Tag Archives: short story

Skeleton Crew #1 – The Mist…

13440Word count – 50,500

All right, let’s get this out of the way up front: The Mist is not a short story. In fact, it strays into novel length, albeit a thin one with a singular thread. But I have included it here because it is the first story in Skeleton Crew.

A dense and strange mist creeps towards a small town and strands a group of people in a supermarket, after which it soon becomes clear that there are creatures in the gloom waiting to strike. For a long time we don’t know why they are there, but towards the end of the story King does throw us a bone. It’s a satisfactory reason, even if it is not really required to enjoy what’s here.

The Mist is a wholly enjoyable tale, and a good ol’ proper horror story from King as well. It’s a very good start for this second collection of stories, and a high bar is set early.

Recommended ⇑

What I’ve Done This Month #April…

April zipped by, and the only creative writing I have to show for it is carrying on with one of those challenge stories I had intended to finish for Christmas last year. It’s nearly there, and I can probably cross the finish line in a few days.

What I have done though is spent more time staring at a jigsaw than at any other time in my life. It’s relaxing and takes my mind off all the other shit that’s going on in the world… I just wish there wasn’t so much damn sky in every one I do!

I’ve also written a hell of a lot of quizzes for the house. For a while I was presenting one a day, and finding out a lot of things that I thought were common sense were really not all that common at all. Bats are mammals, guys. That’s stuff they teach you when you’re six.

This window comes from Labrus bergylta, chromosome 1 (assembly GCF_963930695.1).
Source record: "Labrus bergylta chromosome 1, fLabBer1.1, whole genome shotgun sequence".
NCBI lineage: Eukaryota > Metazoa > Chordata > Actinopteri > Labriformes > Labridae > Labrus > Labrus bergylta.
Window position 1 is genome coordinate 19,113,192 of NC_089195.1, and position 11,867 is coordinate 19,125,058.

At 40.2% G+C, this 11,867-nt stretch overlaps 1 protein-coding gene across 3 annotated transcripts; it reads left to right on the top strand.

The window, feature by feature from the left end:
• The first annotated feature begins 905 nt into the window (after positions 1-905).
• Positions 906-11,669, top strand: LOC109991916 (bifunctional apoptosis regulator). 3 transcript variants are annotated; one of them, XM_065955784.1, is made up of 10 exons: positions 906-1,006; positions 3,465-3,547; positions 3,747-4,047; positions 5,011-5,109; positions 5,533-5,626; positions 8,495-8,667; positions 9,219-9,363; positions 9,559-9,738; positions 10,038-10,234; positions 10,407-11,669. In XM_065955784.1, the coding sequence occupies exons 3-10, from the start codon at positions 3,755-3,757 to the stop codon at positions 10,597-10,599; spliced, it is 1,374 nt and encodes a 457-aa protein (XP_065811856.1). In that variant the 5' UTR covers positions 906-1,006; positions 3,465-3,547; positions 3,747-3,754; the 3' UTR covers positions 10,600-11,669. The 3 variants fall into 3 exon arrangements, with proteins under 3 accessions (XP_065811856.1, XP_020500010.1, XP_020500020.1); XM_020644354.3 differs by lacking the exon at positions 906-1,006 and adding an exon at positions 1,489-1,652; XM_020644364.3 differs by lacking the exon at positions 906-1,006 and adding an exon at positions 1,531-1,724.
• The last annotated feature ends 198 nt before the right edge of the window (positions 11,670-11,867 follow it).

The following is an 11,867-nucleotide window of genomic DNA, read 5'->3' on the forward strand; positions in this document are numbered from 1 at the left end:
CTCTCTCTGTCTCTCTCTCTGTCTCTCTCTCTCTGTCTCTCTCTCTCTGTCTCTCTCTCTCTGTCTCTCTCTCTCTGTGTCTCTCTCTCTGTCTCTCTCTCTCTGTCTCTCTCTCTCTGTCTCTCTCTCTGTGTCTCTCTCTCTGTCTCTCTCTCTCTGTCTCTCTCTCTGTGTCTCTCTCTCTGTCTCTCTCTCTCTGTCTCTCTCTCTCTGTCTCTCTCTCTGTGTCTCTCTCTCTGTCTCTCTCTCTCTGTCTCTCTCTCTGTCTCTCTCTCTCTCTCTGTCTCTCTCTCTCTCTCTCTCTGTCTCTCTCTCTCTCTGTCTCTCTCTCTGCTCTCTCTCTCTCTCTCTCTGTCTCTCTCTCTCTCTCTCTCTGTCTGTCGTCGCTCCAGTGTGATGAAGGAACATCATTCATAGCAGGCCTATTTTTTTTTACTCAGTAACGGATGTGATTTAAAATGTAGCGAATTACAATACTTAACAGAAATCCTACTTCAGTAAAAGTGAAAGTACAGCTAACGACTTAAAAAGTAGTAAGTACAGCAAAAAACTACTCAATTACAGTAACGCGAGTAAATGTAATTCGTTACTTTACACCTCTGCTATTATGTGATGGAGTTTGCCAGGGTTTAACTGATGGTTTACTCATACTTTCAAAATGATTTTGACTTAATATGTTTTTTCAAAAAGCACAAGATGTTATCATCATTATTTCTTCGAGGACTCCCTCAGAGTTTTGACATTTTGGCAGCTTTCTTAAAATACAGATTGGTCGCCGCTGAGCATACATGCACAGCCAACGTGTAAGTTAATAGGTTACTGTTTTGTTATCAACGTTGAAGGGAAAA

I’m back into my reading as well, which is nice. I am currently in the midst of two books – the Jimmy Connors autobiography called The Outsider, and the Stephen King novel, Joyland. Both are very good for quite different reasons, and they are reminders that I should have been doing more of it these last few months.

Wash your hands, folks.

Night Shift – Overview…

stephen king night shift nelNight Shift is the first collection of stories that Stephen King published, way back in 1978, and after reading it over the last six months I come away quite happy with the content. There are no blow-you-away fantastic stories here – although several are very good – but more importantly, there are none that really shit the bed either.

I recommended sixteen of the twenty short stories in Night Shift, and of the four that I gave a red arrow to, the only one I really struggled to get through was the first story in the collection – Jerusalem’s Lot. Others may get into this one more, but I just couldn’t stomach the language for the length of time King asked me to do so.

Although I recommended 80% of these stories, they are not all of the same high quality. The Last Rung on the Ladder is hands down the best story here – simple in execution, with a haunting and perfectly played pay-off. Just below it on the totem pole are Battleground and the serial killer tale, Strawberry Spring. Just below those I’d put vertigo-inducing The Ledge and The Man Who Loved Flowers. They are the five stories here that I would recommend to any fan of Stephen King.

Night Shift is a good collection, and crucially, most of the best stories in this anthology – with the exception of Battleground – are not in any way supernatural or out-of-this-world, whereas the stories I liked the least were not grounded in reality at all. Subjective, sure… but it is worth mentioning.